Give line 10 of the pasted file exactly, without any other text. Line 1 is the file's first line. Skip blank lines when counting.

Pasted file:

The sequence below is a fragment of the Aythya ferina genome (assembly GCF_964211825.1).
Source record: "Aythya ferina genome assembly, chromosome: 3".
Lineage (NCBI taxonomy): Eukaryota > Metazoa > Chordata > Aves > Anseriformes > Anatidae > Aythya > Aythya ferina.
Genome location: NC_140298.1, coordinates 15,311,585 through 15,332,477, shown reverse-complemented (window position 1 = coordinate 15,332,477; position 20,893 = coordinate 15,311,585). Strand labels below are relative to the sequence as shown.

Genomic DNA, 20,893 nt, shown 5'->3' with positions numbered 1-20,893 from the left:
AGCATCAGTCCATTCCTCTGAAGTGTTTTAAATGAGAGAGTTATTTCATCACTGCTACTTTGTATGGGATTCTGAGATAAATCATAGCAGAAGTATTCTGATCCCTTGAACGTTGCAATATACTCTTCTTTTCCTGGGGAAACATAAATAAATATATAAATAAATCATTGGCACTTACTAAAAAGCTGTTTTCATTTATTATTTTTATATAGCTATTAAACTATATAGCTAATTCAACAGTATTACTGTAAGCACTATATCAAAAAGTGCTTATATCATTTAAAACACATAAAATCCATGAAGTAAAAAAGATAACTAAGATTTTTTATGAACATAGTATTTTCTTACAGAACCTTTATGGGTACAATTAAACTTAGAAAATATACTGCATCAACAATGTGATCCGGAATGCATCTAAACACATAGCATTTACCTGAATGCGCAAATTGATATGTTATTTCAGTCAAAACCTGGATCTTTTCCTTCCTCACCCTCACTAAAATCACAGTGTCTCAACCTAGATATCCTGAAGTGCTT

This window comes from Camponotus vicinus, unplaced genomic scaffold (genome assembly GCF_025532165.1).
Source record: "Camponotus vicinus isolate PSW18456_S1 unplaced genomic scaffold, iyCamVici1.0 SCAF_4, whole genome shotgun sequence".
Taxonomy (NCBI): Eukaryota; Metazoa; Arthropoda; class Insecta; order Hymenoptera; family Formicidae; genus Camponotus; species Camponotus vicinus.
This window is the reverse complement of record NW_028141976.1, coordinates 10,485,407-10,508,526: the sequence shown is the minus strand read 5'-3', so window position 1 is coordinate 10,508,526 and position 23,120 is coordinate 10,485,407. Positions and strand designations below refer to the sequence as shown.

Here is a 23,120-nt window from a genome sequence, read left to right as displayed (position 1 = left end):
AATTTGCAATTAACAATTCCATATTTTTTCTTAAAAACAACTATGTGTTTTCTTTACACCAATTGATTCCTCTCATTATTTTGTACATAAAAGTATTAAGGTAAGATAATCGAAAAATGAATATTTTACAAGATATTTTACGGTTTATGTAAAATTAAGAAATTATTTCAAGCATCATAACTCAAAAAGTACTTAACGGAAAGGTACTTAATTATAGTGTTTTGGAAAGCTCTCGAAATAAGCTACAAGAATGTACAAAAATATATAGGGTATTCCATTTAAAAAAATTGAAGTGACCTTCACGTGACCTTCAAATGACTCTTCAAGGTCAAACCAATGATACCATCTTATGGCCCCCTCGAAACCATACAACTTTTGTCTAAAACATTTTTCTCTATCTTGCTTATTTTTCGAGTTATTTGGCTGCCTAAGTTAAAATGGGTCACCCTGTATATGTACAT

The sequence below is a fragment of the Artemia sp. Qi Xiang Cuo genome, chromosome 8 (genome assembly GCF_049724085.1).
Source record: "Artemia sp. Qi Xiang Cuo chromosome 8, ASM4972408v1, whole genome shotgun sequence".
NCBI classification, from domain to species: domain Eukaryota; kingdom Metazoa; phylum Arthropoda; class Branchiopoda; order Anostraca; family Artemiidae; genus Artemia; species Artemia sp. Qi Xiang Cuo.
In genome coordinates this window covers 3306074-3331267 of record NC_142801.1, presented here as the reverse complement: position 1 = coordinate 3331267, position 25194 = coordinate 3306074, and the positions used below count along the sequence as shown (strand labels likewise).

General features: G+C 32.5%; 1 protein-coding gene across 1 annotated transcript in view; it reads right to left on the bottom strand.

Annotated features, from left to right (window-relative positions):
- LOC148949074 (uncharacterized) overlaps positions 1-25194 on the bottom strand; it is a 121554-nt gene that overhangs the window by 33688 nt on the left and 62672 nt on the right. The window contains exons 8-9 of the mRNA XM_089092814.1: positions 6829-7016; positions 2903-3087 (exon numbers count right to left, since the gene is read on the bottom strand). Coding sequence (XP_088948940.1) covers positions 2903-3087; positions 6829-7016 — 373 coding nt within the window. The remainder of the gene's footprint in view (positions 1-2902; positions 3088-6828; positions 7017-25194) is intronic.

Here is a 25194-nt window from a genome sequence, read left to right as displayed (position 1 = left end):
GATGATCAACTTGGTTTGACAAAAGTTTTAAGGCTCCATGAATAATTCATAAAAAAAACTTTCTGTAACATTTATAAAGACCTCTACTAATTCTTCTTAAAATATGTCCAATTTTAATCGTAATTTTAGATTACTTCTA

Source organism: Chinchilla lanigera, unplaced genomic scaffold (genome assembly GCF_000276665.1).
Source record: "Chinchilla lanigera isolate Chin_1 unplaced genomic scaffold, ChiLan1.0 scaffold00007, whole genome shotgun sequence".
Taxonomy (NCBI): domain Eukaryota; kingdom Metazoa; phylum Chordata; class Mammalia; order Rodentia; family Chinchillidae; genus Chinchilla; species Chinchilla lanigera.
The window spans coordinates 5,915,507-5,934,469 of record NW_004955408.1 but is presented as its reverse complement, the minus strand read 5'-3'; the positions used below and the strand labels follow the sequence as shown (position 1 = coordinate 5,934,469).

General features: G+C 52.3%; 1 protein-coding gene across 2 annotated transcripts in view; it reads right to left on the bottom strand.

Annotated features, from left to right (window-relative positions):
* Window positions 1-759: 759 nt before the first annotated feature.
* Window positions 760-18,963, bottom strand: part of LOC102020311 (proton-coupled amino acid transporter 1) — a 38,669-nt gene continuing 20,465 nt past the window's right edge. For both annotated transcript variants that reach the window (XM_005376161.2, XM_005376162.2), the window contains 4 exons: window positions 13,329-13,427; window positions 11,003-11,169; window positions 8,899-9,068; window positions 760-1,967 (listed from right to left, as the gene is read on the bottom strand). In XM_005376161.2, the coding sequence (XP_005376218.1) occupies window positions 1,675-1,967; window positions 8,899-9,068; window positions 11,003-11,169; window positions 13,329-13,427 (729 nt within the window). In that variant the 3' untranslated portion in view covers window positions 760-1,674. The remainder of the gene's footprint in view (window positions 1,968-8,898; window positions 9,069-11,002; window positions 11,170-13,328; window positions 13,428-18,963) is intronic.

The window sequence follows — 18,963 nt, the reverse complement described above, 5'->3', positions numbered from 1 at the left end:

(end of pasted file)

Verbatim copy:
This window is the reverse complement of record NW_028141976.1, coordinates 10,485,407-10,508,526: the sequence shown is the minus strand read 5'-3', so window position 1 is coordinate 10,508,526 and position 23,120 is coordinate 10,485,407. Positions and strand designations below refer to the sequence as shown.